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More than a year after the formal establishment of the Harriet Tubman National Historical Park, the first park rangers will be assigned to the Auburn landmark. 

Frank Barrows, superintendent of Fort Stanwix National Monument and project lead of the Tubman park, announced Tuesday that Jessica Bowes and Rufai Shardow will staff the Harriet Tubman Home property through September. 

Bowes, a museum technician at Fort Stanwix, is familiar with the Harriet Tubman Home. While pursuing her doctoral degree at Syracuse University, she was part of a team that conducted archaeological digs at the South Street site. 

Shardow has been a park ranger at New Bedford Whaling National Historical Park in Massachusetts since 2009. His expertise includes Frederick Douglass and the Underground Railroad. 

Barrows said Bowes and Shardow will assist the Harriet Tubman Home with building capacity and "further establish our National Park Service presence on the ground in Auburn." 

"Both bring extensive knowledge of Harriet Tubman and the Underground Railroad to the table," he said. 

The start date of Bowes and Shardow's assignment hasn't been set, but they will work at the Harriet Tubman Home five days a week during the summer.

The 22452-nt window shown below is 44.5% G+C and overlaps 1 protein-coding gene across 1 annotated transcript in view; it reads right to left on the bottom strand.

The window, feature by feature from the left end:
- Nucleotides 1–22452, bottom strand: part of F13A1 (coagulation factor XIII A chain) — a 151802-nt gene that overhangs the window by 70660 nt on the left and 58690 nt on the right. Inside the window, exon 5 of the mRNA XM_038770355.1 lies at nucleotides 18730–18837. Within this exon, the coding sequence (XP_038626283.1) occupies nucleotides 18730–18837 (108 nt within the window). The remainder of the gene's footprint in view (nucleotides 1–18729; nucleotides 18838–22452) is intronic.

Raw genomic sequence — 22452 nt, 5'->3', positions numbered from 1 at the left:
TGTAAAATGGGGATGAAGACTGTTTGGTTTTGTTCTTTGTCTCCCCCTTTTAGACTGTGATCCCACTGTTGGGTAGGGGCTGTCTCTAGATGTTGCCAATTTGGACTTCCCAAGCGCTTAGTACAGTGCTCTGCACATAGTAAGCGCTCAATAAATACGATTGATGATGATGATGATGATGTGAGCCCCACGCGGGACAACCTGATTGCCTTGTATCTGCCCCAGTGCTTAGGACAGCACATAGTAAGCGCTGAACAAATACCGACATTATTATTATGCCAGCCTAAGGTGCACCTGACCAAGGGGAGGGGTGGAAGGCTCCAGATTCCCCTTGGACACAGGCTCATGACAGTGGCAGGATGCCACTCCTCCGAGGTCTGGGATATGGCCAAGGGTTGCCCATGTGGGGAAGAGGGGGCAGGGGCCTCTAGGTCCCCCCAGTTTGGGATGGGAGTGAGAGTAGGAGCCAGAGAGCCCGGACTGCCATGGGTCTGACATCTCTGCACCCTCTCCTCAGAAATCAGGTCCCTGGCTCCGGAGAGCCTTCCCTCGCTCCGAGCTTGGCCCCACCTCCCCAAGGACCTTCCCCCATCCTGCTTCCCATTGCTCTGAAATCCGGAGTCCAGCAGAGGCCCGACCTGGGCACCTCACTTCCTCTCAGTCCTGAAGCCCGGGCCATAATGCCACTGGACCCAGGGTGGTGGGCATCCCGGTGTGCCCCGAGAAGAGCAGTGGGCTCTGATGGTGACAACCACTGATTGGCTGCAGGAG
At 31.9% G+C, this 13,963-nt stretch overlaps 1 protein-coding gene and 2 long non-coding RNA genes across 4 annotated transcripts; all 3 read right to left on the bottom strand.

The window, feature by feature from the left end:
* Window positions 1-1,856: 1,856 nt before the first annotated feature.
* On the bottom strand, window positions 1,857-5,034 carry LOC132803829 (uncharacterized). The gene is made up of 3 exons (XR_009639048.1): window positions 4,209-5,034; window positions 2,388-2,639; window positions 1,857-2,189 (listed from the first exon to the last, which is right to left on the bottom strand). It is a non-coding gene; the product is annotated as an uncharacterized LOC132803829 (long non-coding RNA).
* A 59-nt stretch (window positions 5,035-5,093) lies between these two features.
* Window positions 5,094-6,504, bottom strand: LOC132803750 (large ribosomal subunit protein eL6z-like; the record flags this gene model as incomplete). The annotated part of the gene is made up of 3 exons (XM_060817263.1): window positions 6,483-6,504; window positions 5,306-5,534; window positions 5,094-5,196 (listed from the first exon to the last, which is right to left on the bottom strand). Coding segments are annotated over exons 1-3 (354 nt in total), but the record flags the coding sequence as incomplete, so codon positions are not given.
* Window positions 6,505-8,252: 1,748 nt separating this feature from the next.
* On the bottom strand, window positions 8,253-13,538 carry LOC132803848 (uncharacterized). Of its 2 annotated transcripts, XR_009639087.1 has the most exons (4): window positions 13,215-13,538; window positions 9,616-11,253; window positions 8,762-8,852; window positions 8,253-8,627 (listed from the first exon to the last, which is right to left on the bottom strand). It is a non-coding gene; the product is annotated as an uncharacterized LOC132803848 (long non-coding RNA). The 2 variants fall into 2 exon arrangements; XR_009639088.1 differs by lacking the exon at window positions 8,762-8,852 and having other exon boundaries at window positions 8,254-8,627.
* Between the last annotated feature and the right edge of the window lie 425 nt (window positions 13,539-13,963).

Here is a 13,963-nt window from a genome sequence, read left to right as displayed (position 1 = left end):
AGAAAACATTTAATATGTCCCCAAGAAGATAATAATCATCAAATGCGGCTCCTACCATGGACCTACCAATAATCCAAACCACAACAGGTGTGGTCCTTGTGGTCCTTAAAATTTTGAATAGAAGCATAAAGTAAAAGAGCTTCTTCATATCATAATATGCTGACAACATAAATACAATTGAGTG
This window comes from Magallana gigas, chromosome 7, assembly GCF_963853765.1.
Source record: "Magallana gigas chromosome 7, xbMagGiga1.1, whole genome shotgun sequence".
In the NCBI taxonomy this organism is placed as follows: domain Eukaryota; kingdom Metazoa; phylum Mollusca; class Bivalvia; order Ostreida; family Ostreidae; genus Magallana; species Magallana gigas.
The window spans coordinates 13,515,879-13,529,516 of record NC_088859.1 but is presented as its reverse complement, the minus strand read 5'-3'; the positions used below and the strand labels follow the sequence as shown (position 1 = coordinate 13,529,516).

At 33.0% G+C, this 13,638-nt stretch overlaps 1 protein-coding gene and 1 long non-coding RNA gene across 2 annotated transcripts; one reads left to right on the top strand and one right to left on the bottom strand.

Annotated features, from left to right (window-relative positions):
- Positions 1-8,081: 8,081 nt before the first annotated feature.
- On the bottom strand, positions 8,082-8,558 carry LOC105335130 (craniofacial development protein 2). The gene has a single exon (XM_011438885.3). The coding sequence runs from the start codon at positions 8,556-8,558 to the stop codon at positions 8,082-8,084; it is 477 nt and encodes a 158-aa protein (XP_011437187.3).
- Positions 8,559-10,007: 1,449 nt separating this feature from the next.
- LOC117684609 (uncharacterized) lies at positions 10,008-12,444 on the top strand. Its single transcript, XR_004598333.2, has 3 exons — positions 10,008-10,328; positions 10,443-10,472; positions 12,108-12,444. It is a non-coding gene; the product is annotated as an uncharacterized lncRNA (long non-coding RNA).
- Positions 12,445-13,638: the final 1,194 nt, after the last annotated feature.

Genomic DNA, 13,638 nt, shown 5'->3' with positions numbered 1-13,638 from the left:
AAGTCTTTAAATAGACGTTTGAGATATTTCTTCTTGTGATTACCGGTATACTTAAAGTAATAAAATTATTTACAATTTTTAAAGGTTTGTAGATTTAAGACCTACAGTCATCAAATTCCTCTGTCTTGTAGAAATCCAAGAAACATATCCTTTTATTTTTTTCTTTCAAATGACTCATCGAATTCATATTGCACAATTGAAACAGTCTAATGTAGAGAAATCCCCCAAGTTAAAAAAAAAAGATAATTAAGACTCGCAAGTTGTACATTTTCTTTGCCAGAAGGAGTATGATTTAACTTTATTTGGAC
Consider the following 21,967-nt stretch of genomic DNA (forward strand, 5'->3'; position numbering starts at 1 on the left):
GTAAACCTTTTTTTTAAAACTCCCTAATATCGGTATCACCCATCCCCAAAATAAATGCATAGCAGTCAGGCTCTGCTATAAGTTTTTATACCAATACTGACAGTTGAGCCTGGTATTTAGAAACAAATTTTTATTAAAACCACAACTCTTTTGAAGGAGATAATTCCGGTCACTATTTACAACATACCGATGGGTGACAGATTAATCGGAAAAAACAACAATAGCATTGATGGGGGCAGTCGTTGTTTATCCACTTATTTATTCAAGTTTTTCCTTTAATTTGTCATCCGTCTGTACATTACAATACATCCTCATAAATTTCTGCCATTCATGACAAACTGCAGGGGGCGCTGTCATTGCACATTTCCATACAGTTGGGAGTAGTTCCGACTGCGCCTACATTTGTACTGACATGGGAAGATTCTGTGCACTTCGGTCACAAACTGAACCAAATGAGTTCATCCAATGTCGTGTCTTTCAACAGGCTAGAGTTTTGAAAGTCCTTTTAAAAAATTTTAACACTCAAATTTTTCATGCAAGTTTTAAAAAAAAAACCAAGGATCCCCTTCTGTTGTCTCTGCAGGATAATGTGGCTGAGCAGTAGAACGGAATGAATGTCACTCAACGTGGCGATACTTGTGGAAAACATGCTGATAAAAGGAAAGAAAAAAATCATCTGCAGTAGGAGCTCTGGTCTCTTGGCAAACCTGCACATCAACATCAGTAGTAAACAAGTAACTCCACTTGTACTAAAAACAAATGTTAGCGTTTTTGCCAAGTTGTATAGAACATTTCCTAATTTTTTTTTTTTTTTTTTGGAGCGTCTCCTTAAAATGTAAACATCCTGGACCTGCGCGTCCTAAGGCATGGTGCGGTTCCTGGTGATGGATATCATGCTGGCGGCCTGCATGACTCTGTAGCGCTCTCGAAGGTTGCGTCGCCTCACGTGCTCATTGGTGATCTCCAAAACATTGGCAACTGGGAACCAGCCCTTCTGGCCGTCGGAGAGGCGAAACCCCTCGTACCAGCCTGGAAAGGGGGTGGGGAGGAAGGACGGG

The addition of two park rangers will allow the Tubman home property to be open Sundays during the summer when visitation is usually higher. The site is usually open Tuesday through Saturday, but closed Sunday and Monday. 

Karen Hill, president and CEO of the Harriet Tubman Home, welcomes the park rangers' assistance. 

"It's huge," she said in a phone interview last week. "It's the first step in increasing our capacity. We will be able to welcome more visitors to the park. They'll have a great visitor experience. They will see the presence of the rangers." 

To prepare for their assignment, Barrows said the rangers began their orientation last week and met with Kate Clifford Larson, a Tubman biographer. 

Over the next few weeks, they will learn more about the resources at the Tubman home property and the Auburn area. 

"The presence of these park rangers will give us an opportunity to explore the many ways that our personnel can complement what is already being done on the site," Barrows said. 

The Tubman national park was created when legislation was approved by Congress and signed by then-President Barack Obama in 2014. The sites include Tubman's brick residence and the Home for the Aged on South Street. The Thompson Memorial A.M.E. Zion Church is also part of the park. 

Online producer Robert Harding can be reached at (315) 282-2220 or robert.harding@lee.net. Follow him on Twitter @robertharding.

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